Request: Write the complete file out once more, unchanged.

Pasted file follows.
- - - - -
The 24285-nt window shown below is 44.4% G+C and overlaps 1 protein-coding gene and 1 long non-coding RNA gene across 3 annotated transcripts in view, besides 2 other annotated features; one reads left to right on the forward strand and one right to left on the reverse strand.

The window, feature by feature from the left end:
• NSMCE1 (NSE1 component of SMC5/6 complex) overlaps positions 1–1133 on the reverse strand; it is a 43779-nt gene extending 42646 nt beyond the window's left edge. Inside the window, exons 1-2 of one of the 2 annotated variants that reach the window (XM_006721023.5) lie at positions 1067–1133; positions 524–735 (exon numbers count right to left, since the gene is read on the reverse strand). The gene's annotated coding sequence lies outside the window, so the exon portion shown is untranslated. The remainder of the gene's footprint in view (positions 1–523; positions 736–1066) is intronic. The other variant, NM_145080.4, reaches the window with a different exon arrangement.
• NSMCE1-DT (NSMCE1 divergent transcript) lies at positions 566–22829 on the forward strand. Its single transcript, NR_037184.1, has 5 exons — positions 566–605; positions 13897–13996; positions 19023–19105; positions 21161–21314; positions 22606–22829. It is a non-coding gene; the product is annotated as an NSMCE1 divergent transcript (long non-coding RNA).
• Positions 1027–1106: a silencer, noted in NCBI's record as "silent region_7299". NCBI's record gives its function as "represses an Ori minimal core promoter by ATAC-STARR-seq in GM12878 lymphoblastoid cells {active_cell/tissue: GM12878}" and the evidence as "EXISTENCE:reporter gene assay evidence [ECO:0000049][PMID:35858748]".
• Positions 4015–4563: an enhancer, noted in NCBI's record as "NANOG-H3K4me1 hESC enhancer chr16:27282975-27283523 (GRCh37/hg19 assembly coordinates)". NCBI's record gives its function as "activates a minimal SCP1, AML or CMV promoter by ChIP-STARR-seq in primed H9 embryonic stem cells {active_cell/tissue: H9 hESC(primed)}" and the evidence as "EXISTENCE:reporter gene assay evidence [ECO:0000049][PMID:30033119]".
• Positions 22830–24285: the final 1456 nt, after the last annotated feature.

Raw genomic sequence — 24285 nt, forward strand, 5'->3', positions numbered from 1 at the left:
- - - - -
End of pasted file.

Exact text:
The 24285-nt window shown below is 44.4% G+C and overlaps 1 protein-coding gene and 1 long non-coding RNA gene across 3 annotated transcripts in view, besides 2 other annotated features; one reads left to right on the forward strand and one right to left on the reverse strand.

The window, feature by feature from the left end:
• NSMCE1 (NSE1 component of SMC5/6 complex) overlaps positions 1–1133 on the reverse strand; it is a 43779-nt gene extending 42646 nt beyond the window's left edge. Inside the window, exons 1-2 of one of the 2 annotated variants that reach the window (XM_006721023.5) lie at positions 1067–1133; positions 524–735 (exon numbers count right to left, since the gene is read on the reverse strand). The gene's annotated coding sequence lies outside the window, so the exon portion shown is untranslated. The remainder of the gene's footprint in view (positions 1–523; positions 736–1066) is intronic. The other variant, NM_145080.4, reaches the window with a different exon arrangement.
• NSMCE1-DT (NSMCE1 divergent transcript) lies at positions 566–22829 on the forward strand. Its single transcript, NR_037184.1, has 5 exons — positions 566–605; positions 13897–13996; positions 19023–19105; positions 21161–21314; positions 22606–22829. It is a non-coding gene; the product is annotated as an NSMCE1 divergent transcript (long non-coding RNA).
• Positions 1027–1106: a silencer, noted in NCBI's record as "silent region_7299". NCBI's record gives its function as "represses an Ori minimal core promoter by ATAC-STARR-seq in GM12878 lymphoblastoid cells {active_cell/tissue: GM12878}" and the evidence as "EXISTENCE:reporter gene assay evidence [ECO:0000049][PMID:35858748]".
• Positions 4015–4563: an enhancer, noted in NCBI's record as "NANOG-H3K4me1 hESC enhancer chr16:27282975-27283523 (GRCh37/hg19 assembly coordinates)". NCBI's record gives its function as "activates a minimal SCP1, AML or CMV promoter by ChIP-STARR-seq in primed H9 embryonic stem cells {active_cell/tissue: H9 hESC(primed)}" and the evidence as "EXISTENCE:reporter gene assay evidence [ECO:0000049][PMID:30033119]".
• Positions 22830–24285: the final 1456 nt, after the last annotated feature.

Raw genomic sequence — 24285 nt, forward strand, 5'->3', positions numbered from 1 at the left: